Before I was a psychologist, I was a teacher. It was in the classroom—years before I’d even heard of Beast—that I began to see that talent is not all there is to achievement.
I was twenty-seven when I started teaching full-time. The month before, I’d quit my job at McKinsey, a global management consulting firm whose New York City office occupied several floors of a blue-glass skyscraper in midtown. My colleagues were a bit bewildered by my decision. Why leave a company that most of my peers were dying to join—one regularly singled out as one of the world’s smartest and most influential?
Acquaintances assumed I was trading eighty-hour workweeks for a more relaxed lifestyle, but of course, anyone who’s been a teacher knows that there’s no harder job in the world. So why leave? In some ways, it was consulting, not teaching, that was the detour. Throughout college, I’d tutored and mentored kids from the local public schools. After graduation, I started a tuition-free academic enrichment program and ran it for two years. Then I went to Oxford and completed a degree in neuroscience, studying the neural mechanisms of dyslexia. So when I started teaching, I felt like I was back on track.
Even so, the transition was abrupt. In a single week, my salary went from Seriously? I actually get paid this much? to Wow! How the heck do teachers in this city make ends meet? Dinner was now a sandwich eaten hurriedly while grading papers, not sushi ordered in at the client’s expense. I commuted to work on the same subway line but stayed on the train past midtown, getting off six stops farther south: the Lower East Side. Instead of pumps, pearls, and a tailored suit, I wore sensible shoes I could stand in all day and dresses I wouldn’t mind getting covered in chalk.
My students were twelve and thirteen years old. Most lived in the housing projects clustered between Avenues A and D. This was before the neighborhood sprouted hip cafés on every corner. The fall I started teaching there, our school was picked for the set of a movie about a rough-and-tumble school in a distressed urban neighborhood. My job was to help my students learn seventh-grade math: fractions and decimals and the rudimentary building blocks of algebra and geometry.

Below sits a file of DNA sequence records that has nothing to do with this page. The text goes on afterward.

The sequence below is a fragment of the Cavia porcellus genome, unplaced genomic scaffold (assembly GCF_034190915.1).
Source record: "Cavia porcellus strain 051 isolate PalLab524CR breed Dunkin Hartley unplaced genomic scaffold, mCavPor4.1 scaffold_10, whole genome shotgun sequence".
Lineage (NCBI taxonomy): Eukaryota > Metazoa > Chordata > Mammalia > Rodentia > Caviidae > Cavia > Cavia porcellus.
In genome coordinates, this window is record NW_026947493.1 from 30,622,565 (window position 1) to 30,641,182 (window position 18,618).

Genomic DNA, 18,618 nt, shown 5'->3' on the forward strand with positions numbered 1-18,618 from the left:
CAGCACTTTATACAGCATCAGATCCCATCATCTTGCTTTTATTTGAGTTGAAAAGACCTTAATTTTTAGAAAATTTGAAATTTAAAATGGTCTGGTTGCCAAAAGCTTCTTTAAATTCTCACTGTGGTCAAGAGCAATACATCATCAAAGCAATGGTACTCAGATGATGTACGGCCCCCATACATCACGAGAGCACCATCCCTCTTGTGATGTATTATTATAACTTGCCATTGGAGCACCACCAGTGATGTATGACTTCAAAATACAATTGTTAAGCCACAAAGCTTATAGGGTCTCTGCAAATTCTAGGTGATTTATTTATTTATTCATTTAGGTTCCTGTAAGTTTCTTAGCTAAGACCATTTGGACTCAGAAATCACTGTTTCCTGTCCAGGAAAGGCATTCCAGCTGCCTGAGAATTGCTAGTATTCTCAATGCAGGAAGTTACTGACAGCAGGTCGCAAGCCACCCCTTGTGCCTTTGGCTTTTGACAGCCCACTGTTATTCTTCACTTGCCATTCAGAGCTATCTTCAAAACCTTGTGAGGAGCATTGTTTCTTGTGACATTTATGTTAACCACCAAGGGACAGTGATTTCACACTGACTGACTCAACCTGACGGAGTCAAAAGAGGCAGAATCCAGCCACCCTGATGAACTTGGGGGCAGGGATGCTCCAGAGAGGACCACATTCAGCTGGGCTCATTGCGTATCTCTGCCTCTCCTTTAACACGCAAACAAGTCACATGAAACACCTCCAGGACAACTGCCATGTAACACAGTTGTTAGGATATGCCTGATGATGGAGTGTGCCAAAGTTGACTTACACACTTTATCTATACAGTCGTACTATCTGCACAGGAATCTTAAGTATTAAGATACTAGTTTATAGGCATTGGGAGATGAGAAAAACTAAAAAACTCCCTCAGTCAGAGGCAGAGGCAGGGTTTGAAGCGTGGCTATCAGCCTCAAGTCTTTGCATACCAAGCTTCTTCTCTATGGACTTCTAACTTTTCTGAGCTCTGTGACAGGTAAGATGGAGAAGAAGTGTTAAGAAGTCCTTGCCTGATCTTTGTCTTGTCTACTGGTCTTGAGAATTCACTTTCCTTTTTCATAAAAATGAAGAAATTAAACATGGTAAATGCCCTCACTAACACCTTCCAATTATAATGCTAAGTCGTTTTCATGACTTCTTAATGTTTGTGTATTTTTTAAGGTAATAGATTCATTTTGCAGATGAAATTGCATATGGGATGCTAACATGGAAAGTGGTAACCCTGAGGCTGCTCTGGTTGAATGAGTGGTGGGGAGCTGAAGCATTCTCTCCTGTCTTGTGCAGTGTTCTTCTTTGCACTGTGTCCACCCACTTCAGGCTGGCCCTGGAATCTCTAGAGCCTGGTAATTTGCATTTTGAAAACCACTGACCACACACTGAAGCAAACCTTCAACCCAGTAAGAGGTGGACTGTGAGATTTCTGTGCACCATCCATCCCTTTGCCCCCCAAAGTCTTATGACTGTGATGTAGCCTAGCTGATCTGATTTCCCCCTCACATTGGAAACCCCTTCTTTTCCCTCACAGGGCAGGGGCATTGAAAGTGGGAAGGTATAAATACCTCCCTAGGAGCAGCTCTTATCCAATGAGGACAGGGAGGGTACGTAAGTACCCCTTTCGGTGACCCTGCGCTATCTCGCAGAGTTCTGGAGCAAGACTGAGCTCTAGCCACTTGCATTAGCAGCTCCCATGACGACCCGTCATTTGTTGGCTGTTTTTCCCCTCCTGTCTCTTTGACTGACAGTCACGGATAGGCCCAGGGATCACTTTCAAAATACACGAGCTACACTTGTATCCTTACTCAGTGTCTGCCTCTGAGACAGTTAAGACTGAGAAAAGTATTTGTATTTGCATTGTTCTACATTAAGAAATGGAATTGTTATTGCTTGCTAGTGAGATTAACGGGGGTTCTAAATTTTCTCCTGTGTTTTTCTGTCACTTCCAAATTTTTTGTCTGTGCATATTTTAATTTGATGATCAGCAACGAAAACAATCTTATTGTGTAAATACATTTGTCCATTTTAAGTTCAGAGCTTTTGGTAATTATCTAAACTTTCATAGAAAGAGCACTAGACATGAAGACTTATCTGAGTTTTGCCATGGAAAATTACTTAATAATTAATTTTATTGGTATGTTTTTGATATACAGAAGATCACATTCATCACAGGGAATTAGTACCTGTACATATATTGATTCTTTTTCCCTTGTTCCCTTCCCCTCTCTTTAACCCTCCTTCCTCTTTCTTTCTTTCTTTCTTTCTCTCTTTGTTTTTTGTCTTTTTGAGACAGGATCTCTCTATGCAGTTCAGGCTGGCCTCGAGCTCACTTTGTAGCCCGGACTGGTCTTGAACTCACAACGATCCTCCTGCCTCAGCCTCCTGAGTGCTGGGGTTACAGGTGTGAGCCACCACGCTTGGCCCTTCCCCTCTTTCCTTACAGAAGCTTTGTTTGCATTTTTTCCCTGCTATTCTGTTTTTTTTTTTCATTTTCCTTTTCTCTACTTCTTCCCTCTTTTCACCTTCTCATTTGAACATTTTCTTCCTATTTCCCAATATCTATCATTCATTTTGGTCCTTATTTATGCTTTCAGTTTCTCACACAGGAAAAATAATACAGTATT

Even that first week, it was obvious that some of my students picked up mathematical concepts more easily than their classmates. Teaching the most talented students in the class was a joy. They were, quite literally, “quick studies.” Without much prompting, they saw the underlying pattern in a series of math problems that less able students struggled to grasp. They’d watch me do a problem once on the board and say, “I get it!” and then work out the next one correctly on their own.
And yet, at the end of the first marking period, I was surprised to find that some of these very able students weren’t doing as well as I’d expected. Some did very well, of course. But more than a few of my most talented students were earning lackluster grades or worse.
In contrast, several of the students who initially struggled were faring better than I’d expected. These “overachievers” would reliably come to class every day with everything they needed. Instead of playing around and looking out the window, they took notes and asked questions. When they didn’t get something the first time around, they tried again and again, sometimes coming for extra help during their lunch period or during afternoon electives. Their hard work showed in their grades.
Apparently, aptitude did not guarantee achievement. Talent for math was different from excelling in math class.
This came as a surprise. After all, conventional wisdom says that math is a subject in which the more talented students are expected to excel, leaving classmates who are simply “not math people” behind. To be honest, I began the school year with that very assumption. It seemed a sure bet that those for whom things came easily would continue to outpace their classmates. In fact, I expected that the achievement gap separating the naturals from the rest of the class would only widen over time.
I’d been distracted by talent.
Gradually, I began to ask myself hard questions. When I taught a lesson and the concept failed to gel, could it be that the struggling student needed to struggle just a bit longer? Could it be that I needed to find a different way to explain what I was trying to get across? Before jumping to the conclusion that talent was destiny, should I be considering the importance of effort? And, as a teacher, wasn’t it my responsibility to figure out how to sustain effort—both the students’ and my own—just a bit longer?
At the same time, I began to reflect on how smart even my weakest students sounded when they talked about things that genuinely interested them. These were conversations I found almost impossible to follow: discourses on basketball statistics, the lyrics to songs they really liked, and complicated plotlines about who was no longer speaking to whom and why. When I got to know my students better, I discovered that all of them had mastered any number of complicated ideas in their very complicated daily lives. Honestly, was getting x all by itself in an algebraic equation all that much harder?